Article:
Hello and welcome to today’s top 3. My name is Professor Michael Kidd, Deputy Chief Medical Officer of the Australian Department of Health and I’m joined by Linda, who provides our Auslan interpretation. Today my greetings go to everyone who has either received a booster dose for a COVID-19 vaccine or are planning a booster dose for the COVID-19 vaccine when it is your turn. What we do know is that these booster vaccinations will give your immune system an extra boost and increase protection for yourself, your family members, and other members of the community. Booster vaccination is recommended six months after your second vaccination of your first two doses of a COVID-19 vaccine. If it takes 6 months after this second vaccination, please make an appointment and get your booster vaccination with a COVID-19 vaccine. By doing this, you will strengthen protection for you, your family, and everyone else in Australia. Thank you for your questions.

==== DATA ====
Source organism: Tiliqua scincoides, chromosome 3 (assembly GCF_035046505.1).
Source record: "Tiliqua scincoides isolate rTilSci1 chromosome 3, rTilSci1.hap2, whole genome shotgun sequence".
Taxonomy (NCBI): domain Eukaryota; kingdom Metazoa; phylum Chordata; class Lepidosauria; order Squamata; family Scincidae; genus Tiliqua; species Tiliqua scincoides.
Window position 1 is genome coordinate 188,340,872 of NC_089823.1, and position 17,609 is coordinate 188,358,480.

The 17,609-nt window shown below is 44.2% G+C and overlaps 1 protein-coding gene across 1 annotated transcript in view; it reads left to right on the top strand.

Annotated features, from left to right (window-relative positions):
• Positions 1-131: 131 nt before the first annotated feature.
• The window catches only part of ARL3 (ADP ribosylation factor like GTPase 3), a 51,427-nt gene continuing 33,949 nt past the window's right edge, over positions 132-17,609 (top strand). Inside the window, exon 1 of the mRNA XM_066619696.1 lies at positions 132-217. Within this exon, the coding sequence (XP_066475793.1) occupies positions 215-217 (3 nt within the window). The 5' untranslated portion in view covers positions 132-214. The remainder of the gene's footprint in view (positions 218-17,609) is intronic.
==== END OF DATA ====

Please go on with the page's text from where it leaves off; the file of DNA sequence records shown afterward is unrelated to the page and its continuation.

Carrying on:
Your first question today, as more people return to work, school and other institutions, what can we do to prepare for anxiety? First, it’s perfectly normal to feel anxious during this time. We all experienced anxiety during the COVID-19 pandemic. When you go through changes, such as going back to work, it can lead to symptoms of anxiety. Of course, what you can do to counter feelings of anxiety is to have some degree of control over what is happening. You can do this by paying attention to your COVIDSafe behavior. We have all got used to protecting our health and well-being during the pandemic and will continue to do so when you return to work. Be careful with your hand hygiene, and if you have to wear masks while commuting or at work, please do so. Maintain this physical distance from other people, especially strangers you may not know on the street outside of your workplace. Your employer will also do everything possible to make the workplace COVIDSafe. This can include increased cleaning of the workplace. This can also include maintaining an appropriate physical distance between employees and visitors. It may include requirements for the use of masks in the workplace. It may be that the physical distance between the workstations of individual people is greater and the number of people who can be in a room at the same time can be limited. In the workplace, too, more attention can be paid to improving air quality and ventilation. Some employees will stage their return to work so that they don’t all come at the same time. There may also be a staging of different people’s working hours so that you don’t crowd into places where you enter the workplace, such as near elevators and other areas where people may move closer together. Certainly, with people who have been able to work from home for many months, you have concerns about losing some of the benefits of working from home. Many people in Australia have undoubtedly enjoyed not commuting to work and having a little more free time during the day if they would otherwise have been sitting on public transport or in a traffic jam. But you can make up for that by looking at the benefits of getting back in touch with your co-workers and friends. This opportunity to meet people you haven’t seen face to face in a while. The opportunity to have a coffee with a friend. The opportunity to go to a favorite cafe or place to have lunch. The ability to hold meetings or gatherings with other people while you are in the same room instead of coming together through video conferencing, zoom, and other systems. So, enjoy the changes that have come back, however, if you are feeling anxious and that anxiety doesn’t go away, please contact your GP or other trusted health care provider to see why you are feeling anxious. Of course, Beyond Blue and other mental health resources have resources to talk to about how you feel.